Goodwill gesture or meaningful participation? The jury remains out

27 June 2019

“Whilst we have witnessed a transfer of power to local authorities through the recognition of Local Plans and pre-application process, national policy has not swept distrust away.”

Will Rogers is an Assistant Planner at Planning Potential, with additional expertise in communications.

Last week I spent an evening in an idyllic market town discussing the merits of a proposed residential scheme. Turnout was fantastic, and it was refreshing to see a mobilised community providing wide-ranging feedback on the proposals. Some good, some bad, and the planning system must balance different views and make difficult decisions. After all, consultation is core to the planning process.

Reflecting on the event last week, we also encountered residents who attended to express their unhappiness with the lack of consultation (precisely none!) concerning a nearby, and much bigger, application. No doubt feeling disenfranchised, all I could do was sympathise and try and shift the debate on to the scheme I was presenting. However, this did raise a question as to why approaches to consultation continue to vary as I immediately felt on the back foot.

Over the last decade or so, a large proportion of Government policy (a rare cross-party consensus) to extend public engagement within planning can be seen as part of a wider process of renegotiating the relationships between the state and its citizens (let’s forget about Brexit for a second). However, questions remain. How can local communities really influence what is built in their neighbourhoods? How can they influence what housebuilders, developers and town planners are doing in their streets, villages and communities without being labelled NIMBYs? The role of Neighbourhood Plans and whether they can be recognised as a key component of restoring local control over planning has polarised opinions. What cannot be debated is its objective – to guide the future development, regeneration and conservation of an area – and its first stage – community consultation.

Prior to pursuing a career as a town planner, I worked in consultation and communications for a number of years and have spent many a night in an empty village hall working my way through a packet of biscuits (dark chocolate digestives being my preferred consultation event snack) frantically wondering whether my letter included the correct date or venue. One could argue that this was a case of the silent majority opting to stay away due to ambivalence. However, the cynic in me questioned whether the recipient of my perfectly worded letter (with correct date) assumed it was too late to make a tangible difference to the draft scheme being put forward.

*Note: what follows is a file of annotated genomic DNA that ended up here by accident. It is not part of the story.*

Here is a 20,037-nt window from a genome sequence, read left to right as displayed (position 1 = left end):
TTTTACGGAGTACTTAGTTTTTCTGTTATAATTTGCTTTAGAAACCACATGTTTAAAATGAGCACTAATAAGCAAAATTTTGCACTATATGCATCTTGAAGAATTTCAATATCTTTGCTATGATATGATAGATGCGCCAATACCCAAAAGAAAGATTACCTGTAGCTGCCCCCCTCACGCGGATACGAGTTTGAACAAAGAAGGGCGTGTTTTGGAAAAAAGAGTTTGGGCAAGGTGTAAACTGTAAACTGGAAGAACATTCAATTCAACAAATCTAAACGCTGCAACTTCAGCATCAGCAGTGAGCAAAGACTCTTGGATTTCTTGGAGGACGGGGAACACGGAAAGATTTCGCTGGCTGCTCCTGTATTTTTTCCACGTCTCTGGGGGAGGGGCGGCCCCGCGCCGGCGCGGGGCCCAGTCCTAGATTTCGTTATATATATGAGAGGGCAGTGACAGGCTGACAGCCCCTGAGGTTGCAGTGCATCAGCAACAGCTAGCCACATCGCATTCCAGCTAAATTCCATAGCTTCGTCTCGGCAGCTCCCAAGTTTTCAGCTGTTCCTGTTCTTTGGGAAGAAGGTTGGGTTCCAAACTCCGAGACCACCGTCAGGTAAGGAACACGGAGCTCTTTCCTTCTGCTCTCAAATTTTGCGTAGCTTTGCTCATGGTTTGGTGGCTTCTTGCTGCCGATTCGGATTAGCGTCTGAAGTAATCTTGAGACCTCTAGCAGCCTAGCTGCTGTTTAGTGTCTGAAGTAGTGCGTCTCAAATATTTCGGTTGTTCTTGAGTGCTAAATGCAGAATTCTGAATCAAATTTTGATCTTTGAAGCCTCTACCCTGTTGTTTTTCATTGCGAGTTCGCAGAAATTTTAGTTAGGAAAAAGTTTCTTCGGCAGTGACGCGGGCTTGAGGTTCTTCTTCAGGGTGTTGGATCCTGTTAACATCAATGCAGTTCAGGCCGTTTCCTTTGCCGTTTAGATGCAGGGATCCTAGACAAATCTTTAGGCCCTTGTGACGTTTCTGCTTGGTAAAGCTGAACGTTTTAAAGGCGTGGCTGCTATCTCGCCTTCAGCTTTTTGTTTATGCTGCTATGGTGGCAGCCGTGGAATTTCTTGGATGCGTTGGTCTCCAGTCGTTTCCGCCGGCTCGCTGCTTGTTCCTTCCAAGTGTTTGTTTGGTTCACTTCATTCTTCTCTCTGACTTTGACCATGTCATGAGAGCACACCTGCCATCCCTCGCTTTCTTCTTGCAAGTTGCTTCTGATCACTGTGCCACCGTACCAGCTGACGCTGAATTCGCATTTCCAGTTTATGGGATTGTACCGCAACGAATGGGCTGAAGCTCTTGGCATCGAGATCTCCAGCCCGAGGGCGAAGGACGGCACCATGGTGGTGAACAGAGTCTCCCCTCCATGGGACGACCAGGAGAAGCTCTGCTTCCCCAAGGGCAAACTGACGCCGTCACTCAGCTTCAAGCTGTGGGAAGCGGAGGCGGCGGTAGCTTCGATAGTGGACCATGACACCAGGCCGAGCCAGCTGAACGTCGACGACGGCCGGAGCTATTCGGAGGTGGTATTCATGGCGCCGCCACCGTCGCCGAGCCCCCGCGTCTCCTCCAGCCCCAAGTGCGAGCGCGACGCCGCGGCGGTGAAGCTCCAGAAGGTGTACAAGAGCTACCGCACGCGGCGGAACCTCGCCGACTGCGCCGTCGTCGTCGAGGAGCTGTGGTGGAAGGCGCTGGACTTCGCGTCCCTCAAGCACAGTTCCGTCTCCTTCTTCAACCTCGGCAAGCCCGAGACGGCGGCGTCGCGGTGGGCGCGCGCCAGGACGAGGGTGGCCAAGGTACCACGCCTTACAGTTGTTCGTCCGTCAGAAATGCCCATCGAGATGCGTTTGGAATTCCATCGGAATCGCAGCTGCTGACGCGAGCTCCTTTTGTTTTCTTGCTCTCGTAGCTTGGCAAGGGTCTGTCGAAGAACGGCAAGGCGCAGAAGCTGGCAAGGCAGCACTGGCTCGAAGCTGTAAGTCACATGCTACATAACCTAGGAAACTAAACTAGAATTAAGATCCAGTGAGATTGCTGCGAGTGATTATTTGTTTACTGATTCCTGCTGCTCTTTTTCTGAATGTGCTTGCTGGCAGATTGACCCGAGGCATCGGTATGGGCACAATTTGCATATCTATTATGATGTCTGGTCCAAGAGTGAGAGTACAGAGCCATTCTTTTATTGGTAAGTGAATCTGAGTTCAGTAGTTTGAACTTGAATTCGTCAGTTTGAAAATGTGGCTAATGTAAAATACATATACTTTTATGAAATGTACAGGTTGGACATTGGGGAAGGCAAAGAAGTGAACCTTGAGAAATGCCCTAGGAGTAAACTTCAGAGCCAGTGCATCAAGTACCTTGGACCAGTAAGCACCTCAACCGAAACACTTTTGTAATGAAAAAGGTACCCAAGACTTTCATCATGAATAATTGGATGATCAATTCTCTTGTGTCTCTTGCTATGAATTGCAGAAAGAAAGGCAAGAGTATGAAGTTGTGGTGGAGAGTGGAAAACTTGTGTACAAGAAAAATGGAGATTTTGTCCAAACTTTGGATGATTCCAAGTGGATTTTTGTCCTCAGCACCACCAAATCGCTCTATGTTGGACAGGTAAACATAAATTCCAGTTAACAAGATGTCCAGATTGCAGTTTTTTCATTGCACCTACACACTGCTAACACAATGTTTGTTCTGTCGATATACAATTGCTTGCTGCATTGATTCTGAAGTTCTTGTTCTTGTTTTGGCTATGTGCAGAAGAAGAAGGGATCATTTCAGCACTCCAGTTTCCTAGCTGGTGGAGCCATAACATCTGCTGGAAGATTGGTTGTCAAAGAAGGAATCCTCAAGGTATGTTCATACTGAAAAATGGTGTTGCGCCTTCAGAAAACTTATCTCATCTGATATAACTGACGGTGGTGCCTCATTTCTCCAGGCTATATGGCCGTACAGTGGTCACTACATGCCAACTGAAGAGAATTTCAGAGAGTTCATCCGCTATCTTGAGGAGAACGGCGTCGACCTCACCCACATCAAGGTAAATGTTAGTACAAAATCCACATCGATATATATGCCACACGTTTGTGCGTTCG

Whilst we have witnessed a transfer of power to local authorities through the recognition of Local Plans and pre-application process, national policy has not swept distrust away. Published in February 2004, ‘Community Involvement in Planning: The Government’s Objectives’, states ”The views of local people have always been an integral part of the planning process and the case for the community’s voice to be heard is clear” (Section 1.4). Not only condescending, it assumes that outreach is expansive. As town planners, we have a duty to strike the right balance and during consultation, hard to reach groups such as young people are often overlooked and outreach needs to be extended to capture a broad section of the community.

The Localism agenda frees councils, enables (elected) councillors and empowers local people. But, it is also complex: Neighbourhood Plans, NPPF, presumption in favour of sustainable development, Local Economic Partnerships, combined authorities all exist. Firstly, does your typical local community understand the sweeping changes across the planning system and secondly, if not, does it have the time to sift through a great deal of convoluted and technical language. Are local communities aware that ‘insufficient consultation’ could be grounds for a legal appeal?

At Planning Potential, we recognise the ever-increasing importance of consultation. Our dedicated in-house communications team, Communications Potential, provide consultation and engagement support throughout the development lifecycle – from the pre-application stage, during the planning process, throughout the implementation phases and beyond. We advise our clients accordingly, leveraging our vast experience and strong track record.

On a wider note, we still have some way to go to restore trust in the planning system, which is exacerbated by inconsistent approaches to consultation. Our scheme will evolve and the final plans will reflect a large proportion of the feedback, but as much as I tried to comfort attendees of this at my recent event, many suspected it was more goodwill gesture rather than meaningful participation.

Anyway, time for a biscuit.

Will Rogers, Assistant Planner